The $440 million rebuild of the Moses-Adirondack transmission artery includes replacing 78 of the 86 miles on each of two transmission lines that were originally constructed by the federal government in 1942 and acquired by the New York Power Authority in 1953.

NY to Rebuild 78 Miles of Power Transmission Infrastructure

This will modernizes the electric power grid and help to meet Gov. Cuomo's Clean Energy Standard of 50 percent renewable electricity by 2030.

New York Gov. Andrew M. Cuomo has announced plans to rebuild 78 miles of power transmission infrastructure in the northern part of the state, saying the project will strengthen the reliability of the state's electric power grid and enable more upstate renewable energy to connect to the power system throughout the state. The newly rebuilt transmission line, called the Moses-Adirondack Smart Path Reliability project, will help the state meet the governor's Clean Energy Standard requiring that 50 percent of New York's consumed electricity comes from renewable energy sources by 2030.

"This critical upgrade will help strengthen our clean energy economy in every corner of the state, and help New York reach its nation-leading clean energy standard," he said. "By investing in the long-term sustainability of our state's energy infrastructure today, we are helping to ensure New Yorkers will have access to a cleaner, greener future for years to come."

All of the construction is expected to take place on existing rights-of-way to minimize the impact on the environment and adjacent property and landowners; construction is estimated to take four years and is slated to begin in 2019.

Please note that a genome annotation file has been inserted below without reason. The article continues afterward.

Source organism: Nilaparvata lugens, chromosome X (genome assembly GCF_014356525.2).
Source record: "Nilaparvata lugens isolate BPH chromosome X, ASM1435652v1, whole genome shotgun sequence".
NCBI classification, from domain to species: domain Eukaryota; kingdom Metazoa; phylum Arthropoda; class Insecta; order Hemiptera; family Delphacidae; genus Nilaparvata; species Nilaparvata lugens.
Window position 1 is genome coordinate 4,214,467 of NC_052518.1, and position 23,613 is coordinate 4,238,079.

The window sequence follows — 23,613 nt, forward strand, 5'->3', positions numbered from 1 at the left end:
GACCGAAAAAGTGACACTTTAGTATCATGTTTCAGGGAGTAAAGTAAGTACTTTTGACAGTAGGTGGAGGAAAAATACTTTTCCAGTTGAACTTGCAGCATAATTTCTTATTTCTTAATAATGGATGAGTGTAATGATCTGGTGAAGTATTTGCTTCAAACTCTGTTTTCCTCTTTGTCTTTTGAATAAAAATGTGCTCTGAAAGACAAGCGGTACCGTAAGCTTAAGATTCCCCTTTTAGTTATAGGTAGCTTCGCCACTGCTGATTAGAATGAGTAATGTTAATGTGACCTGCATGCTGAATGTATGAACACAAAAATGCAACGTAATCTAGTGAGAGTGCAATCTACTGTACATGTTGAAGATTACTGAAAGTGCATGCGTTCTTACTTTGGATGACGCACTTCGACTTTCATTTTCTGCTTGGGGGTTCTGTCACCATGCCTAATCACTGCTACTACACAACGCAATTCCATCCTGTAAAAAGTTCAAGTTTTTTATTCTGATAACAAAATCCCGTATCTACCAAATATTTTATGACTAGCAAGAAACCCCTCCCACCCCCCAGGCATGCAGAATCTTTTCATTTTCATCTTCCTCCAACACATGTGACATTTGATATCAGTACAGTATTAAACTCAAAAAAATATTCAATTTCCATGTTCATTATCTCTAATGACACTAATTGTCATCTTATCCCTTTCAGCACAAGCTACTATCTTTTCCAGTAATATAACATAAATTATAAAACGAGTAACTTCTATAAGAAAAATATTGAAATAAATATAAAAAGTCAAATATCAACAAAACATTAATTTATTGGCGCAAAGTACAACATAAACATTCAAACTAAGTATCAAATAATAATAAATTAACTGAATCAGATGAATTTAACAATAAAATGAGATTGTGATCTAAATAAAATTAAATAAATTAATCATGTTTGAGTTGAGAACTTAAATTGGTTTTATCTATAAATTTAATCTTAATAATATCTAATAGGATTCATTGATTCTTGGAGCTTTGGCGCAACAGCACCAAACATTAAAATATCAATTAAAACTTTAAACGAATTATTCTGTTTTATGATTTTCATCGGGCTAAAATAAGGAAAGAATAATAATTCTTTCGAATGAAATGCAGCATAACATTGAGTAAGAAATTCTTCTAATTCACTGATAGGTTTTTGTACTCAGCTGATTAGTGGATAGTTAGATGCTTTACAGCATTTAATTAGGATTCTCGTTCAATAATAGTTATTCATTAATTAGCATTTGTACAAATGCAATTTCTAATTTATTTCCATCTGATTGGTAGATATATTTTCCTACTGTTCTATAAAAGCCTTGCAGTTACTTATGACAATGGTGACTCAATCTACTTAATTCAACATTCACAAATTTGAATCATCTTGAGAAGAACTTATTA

The project will run north to south through St. Lawrence and Lewis counties carrying renewable energy, including low-cost hydropower from the St. Lawrence-Franklin D. Roosevelt Power Project and power from newly constructed wind farms, solar power projects and other large-scale renewable energy sources.

"This Smart Path project supports the pioneering approach under Governor Cuomo's Reforming the Energy Vision to spur investments into a more innovative transmission system and infrastructure modernization to modernize the grid," said Richard L. Kauffman, New York state's chairman of Energy and Finance. "These investments also help us add more distributed resources like wind and solar to the grid as we build a cleaner, more resilient and affordable energy system, supporting good jobs and economic development across New York."

The $440 million rebuild of the Moses-Adirondack transmission artery includes replacing 78 of the 86 miles on each of two transmission lines that were originally constructed by the federal government in 1942 and acquired by the New York Power Authority in 1953. The transmission lines run from Massena in St. Lawrence County to a substation in the town of Croghan in Lewis County. The transmission lines are still supported in many areas by outmoded wooden poles that will be replaced with new steel monopole structures. The new structures and conductors will be capable of transmitting up to 345 kilovolts but will be operated in the near term at the current level of 230kV. According to the state, the ability to increase the voltage when the demand requires is a cost-effective way to unlock more renewable power, especially in-state renewable generation and imports of hydro from Canada, to anywhere along the transmission line as New York continues to advance its clean energy goals.

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